According to the 2021 Digital Readiness Survey, 96% of organizations will continue to support remote workers for the next two years.
Currently, most organizations allow users to access the corporate network from a dedicated work laptop, or a personal device, through VPN. In some cases, they also use virtual desktop infrastructure (VDI) to allow users to connect to virtual machines from any device.
In both cases, the organization usually has to maintain, monitor, and manage hardware and this can prove to be cumbersome and expensive for some organizations.
DaaS, on the other hand, offers organizations all the benefits of VDI without the need to maintain the server hardware themselves.
Remote work issues
Virtually all respondents (99%) reported their companies will have a hybrid workforce, and nearly 40% expect more than half of their workforce to operate remotely at least twice a week post-pandemic.
Only 10% of employees are predominantly using corporate-owned devices at home, while the rest are using a mix of bring your own device (BYOD) and corporate devices (42%), or predominantly BYOD (48%). 74% of respondents report they expect the use of BYOD to increase in the near term.
As a result, endpoint security is keeping IT leaders up at night. 94% indicated their companies are concerned about the security of corporate data exposed via home-based devices, and 98% are concerned about security and/or data integrity as a result of employees commuting with endpoint devices.
Relying on VPNs has been a challenge for many during the shift to hybrid work, and companies are turning to remote access and zero trust. Other respondents are currently using remote desktop technology or desktop-as-a-service (DaaS 55%) rather than VPNs (41%) as their primary method of mitigating corporate data exposure.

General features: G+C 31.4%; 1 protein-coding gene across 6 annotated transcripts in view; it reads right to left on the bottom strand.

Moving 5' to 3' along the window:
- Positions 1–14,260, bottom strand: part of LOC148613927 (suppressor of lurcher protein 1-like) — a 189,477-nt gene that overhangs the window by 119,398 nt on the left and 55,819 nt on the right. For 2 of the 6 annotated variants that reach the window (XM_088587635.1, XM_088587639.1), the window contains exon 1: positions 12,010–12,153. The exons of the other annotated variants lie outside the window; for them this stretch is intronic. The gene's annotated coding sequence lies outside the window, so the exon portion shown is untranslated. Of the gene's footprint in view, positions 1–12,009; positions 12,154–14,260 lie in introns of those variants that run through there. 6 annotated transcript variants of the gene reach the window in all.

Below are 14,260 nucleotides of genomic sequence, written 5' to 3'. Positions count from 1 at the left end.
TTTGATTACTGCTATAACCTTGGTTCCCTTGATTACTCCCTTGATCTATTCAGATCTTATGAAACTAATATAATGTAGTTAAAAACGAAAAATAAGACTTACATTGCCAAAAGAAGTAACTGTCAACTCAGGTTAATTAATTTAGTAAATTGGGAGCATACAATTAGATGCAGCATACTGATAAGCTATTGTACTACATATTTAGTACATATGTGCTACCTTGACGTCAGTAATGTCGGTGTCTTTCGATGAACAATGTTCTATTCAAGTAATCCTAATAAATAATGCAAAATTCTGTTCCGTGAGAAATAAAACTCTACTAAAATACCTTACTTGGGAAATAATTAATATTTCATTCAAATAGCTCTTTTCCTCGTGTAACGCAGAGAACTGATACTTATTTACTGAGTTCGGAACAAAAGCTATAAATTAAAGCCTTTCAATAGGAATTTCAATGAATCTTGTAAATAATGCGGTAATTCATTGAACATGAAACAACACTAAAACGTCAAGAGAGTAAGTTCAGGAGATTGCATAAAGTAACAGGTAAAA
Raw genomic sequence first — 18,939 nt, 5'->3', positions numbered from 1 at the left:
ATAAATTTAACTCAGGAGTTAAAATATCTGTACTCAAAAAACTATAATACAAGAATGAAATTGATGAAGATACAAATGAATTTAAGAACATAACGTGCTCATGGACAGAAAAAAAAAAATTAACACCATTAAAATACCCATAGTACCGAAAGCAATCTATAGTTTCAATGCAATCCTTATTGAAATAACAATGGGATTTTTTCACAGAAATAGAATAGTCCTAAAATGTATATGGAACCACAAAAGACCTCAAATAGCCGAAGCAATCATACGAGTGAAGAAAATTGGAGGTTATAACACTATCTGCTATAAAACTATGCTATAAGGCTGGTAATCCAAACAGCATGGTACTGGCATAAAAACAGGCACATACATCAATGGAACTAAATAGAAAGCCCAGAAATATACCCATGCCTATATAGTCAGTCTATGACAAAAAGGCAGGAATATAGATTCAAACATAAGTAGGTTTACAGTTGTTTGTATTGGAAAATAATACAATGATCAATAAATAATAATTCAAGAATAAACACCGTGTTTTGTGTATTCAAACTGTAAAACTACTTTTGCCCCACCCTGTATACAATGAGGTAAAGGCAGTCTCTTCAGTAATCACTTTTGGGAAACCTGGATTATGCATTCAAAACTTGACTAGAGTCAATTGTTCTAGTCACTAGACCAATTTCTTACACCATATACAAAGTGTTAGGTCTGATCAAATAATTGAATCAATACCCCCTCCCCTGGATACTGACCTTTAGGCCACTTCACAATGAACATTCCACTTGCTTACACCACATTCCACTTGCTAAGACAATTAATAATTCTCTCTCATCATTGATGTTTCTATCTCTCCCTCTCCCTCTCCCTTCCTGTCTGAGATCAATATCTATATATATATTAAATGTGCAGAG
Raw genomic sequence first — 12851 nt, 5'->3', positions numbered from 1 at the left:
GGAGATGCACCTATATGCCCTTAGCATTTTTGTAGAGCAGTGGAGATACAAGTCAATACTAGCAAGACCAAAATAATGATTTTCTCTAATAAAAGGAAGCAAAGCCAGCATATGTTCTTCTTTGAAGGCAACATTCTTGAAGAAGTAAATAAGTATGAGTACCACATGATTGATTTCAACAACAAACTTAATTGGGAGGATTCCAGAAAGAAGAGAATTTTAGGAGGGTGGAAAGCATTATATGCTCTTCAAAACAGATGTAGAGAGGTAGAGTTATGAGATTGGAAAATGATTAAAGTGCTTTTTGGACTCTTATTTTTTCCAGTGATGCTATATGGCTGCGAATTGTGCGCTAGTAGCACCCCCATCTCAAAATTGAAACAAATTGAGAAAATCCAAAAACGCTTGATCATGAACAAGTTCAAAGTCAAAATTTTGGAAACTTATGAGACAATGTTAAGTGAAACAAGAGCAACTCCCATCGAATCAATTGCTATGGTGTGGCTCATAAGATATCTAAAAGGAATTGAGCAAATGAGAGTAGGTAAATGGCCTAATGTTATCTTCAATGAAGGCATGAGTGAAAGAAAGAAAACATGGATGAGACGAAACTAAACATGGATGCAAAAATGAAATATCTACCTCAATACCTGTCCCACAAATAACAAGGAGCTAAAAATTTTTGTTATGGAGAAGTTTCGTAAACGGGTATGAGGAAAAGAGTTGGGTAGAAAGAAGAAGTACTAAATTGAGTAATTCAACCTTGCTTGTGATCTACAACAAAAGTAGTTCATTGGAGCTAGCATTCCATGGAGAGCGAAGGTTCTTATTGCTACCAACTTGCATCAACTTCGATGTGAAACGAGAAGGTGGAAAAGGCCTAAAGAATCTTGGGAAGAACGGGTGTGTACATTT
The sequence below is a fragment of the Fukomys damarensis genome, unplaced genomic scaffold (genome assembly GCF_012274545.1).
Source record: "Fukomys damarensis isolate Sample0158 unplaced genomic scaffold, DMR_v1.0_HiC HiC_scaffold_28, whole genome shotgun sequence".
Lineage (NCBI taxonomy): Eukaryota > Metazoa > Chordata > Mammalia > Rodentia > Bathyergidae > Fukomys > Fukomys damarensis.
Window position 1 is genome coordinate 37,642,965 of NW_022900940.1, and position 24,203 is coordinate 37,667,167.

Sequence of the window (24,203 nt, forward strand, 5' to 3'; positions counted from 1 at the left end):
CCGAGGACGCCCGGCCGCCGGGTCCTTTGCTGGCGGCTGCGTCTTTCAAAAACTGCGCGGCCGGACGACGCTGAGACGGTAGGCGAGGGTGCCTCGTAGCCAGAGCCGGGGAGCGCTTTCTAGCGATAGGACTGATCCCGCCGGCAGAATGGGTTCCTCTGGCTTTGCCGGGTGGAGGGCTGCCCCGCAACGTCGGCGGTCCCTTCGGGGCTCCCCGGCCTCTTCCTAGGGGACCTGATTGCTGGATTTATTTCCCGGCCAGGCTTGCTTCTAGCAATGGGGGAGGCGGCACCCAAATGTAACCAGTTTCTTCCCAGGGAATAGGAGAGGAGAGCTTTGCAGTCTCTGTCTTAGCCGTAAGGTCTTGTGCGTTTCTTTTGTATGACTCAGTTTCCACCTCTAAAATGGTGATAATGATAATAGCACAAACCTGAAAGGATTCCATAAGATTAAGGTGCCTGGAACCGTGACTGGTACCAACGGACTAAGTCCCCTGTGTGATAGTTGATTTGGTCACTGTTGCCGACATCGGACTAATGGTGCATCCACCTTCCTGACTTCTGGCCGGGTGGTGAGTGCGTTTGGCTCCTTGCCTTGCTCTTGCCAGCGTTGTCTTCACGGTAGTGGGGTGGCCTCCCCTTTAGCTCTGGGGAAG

Cost benefits of DaaS
Desktops as a service (DaaS) can help businesses provide their employees with virtual workspaces that are secure, relatively inexpensive, and easy to set up.
Here are the top cost-related use cases that make DaaS an appealing solution for organizations:
Reduces Hardware Costs:
A company’s infrastructure is likely already built on a combination of an on-premises data center and the cloud. With DaaS, organizations can optimize the resources they already have and harness even more of the cloud to build up the organization’s digital infrastructure, potentially reducing hardware capital expenditure by 56% annually.
Streamlines Software Updates:
Updating software and operating systems on countless PCs can be a resource drain on IT departments, and it can also be extremely costly. With DaaS, a cloud service provider handles all updates and maintenance, saving organizations time and IT resources.
Improves employee efficiency: Inaccessible information and issues with end-user devices hinder employees from timely completion of work. A reliable DaaS connection gives employees constant access to the information and tools they need to get work done, increasing employee efficiency by about 5%.
Improves IT efficiency: DaaS helps significantly reduce IT costs, increasing IT efficiency by around 10. It takes about eight hours to set up a PC and software for new employees. DaaS provides pooled software resources in one location, simplifying set up so that it is not nearly as time intensive. Also, DaaS reliability and ease of use reduces help-desk calls by about 33%, and cuts remaining call times in half.